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DeWine Urges Communities to Help Fight Ohio's Heroin Epidemic

A photo of Ohio Gov. Mike DeWine

The state’s top law enforcement official is urging communities to take advantage of all the programs available to help them fight the heroin epidemic in all parts of Ohio.

Attorney General Mike DeWine says the heroin unit in his office can help communities with equipment, staff and information to get bigger drug dealers off the street. But he says, so far, only a few have taken advantage of that service.

DeWine says it’s also important for all communities to make sure they have plenty of naloxone on hand. That’s the drug that revives someone when they are overdosing. And he says it’s important to remember that some opioids, like the powerful elephant tranquilizer carfentanil, are far stronger than the overdose remedy.

“The half-life of carfentanil, might be up to seven hours. The half life of naloxone is about 30 to 40 minutes. So what we are now seeing happen is that people are brought back to life, taken to a hospital, are advised to stick around. They feel OK, so they walk out the door and two hours later, they are dead because it (naloxone) didn’t stay in their system long enough.”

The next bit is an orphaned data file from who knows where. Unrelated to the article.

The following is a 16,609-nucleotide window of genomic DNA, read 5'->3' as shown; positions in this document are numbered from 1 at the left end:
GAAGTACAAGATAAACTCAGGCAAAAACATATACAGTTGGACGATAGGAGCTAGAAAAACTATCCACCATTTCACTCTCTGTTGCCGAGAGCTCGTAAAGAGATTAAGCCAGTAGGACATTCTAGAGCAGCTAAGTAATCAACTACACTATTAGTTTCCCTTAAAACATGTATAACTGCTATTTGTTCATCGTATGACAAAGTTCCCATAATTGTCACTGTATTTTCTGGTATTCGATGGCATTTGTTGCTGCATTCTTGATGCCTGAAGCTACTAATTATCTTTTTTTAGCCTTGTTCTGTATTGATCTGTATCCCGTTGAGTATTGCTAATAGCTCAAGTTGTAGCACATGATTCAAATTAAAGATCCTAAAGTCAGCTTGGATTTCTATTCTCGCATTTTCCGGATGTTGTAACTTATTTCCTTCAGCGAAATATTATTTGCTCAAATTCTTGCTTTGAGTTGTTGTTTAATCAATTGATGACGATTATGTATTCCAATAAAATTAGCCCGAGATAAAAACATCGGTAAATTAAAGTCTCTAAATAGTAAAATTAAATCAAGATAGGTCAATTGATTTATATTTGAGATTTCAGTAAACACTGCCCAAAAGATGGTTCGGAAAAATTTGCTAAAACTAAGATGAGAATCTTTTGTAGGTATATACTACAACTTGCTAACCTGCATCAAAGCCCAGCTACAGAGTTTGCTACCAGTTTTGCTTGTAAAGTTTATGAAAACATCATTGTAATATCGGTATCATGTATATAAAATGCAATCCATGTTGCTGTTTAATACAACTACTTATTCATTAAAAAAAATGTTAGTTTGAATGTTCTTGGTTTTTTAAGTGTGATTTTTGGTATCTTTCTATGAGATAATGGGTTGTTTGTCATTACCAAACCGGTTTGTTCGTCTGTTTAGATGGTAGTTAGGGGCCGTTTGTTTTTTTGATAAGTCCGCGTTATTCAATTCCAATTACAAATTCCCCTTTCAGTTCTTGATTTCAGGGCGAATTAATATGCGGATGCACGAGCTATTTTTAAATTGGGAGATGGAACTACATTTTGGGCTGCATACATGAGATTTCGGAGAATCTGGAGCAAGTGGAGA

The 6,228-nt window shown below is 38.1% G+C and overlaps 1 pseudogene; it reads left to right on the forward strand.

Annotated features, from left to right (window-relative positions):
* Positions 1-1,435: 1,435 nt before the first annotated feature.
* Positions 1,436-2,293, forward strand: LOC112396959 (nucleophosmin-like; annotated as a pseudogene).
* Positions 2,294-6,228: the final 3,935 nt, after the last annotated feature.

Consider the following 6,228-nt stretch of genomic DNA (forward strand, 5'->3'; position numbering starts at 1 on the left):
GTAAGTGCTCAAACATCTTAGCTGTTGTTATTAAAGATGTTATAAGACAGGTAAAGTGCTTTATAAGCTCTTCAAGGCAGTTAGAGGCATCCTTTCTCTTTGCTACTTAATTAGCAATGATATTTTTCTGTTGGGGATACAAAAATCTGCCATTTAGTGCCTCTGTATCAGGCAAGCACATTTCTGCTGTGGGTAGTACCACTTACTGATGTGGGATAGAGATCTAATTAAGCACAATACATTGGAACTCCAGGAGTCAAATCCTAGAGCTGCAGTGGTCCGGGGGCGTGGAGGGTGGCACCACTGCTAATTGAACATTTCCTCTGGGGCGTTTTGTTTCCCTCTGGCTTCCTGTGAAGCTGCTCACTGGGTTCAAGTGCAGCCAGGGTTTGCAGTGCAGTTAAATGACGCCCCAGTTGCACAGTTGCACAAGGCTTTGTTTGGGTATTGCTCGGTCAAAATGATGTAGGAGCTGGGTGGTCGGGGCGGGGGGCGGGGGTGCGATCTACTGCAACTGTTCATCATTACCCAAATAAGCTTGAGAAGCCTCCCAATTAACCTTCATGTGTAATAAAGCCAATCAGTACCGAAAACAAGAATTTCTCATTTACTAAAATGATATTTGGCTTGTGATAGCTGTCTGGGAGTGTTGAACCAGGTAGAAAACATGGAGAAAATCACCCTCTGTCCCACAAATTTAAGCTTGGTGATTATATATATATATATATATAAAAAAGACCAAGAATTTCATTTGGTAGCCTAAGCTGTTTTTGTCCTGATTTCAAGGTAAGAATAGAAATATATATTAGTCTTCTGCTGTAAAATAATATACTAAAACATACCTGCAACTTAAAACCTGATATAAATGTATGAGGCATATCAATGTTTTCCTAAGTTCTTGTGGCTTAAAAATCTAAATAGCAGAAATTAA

DeWine says he’s heard some question why public money is being spent to buy naloxone for first responders in the first place. He defends it.

“I met with some young women a few months ago. One had been brought back to life twice. Another had been brought back to life three times. And they were sober and had been sober for three months. So we value life.”

DeWine says his office has worked with the manufacturer of naloxone to give rebates to consumers . But he says the only real way to solve the heroin crisis long-term is to educate kids, from a very young age, about the dangers of drug abuse. He’s hoping education efforts undertaken now will pay off with fewer drug abusers a decade from now.

Jo Ingles is a professional journalist who covers politics and Ohio government for the Ohio Public Radio and Television for the Ohio Public Radio and Television Statehouse News Bureau. She reports on issues of importance to Ohioans including education, legislation, politics, and life and death issues such as capital punishment. Jo started her career in Louisville, Kentucky in the mid 80’s when she helped produce a televised presidential debate for ABC News, worked for a creative services company and served as a general assignment report for a commercial radio station. In 1989, she returned back to her native Ohio to work at the WOSU Stations in Columbus where she began a long resume in public radio.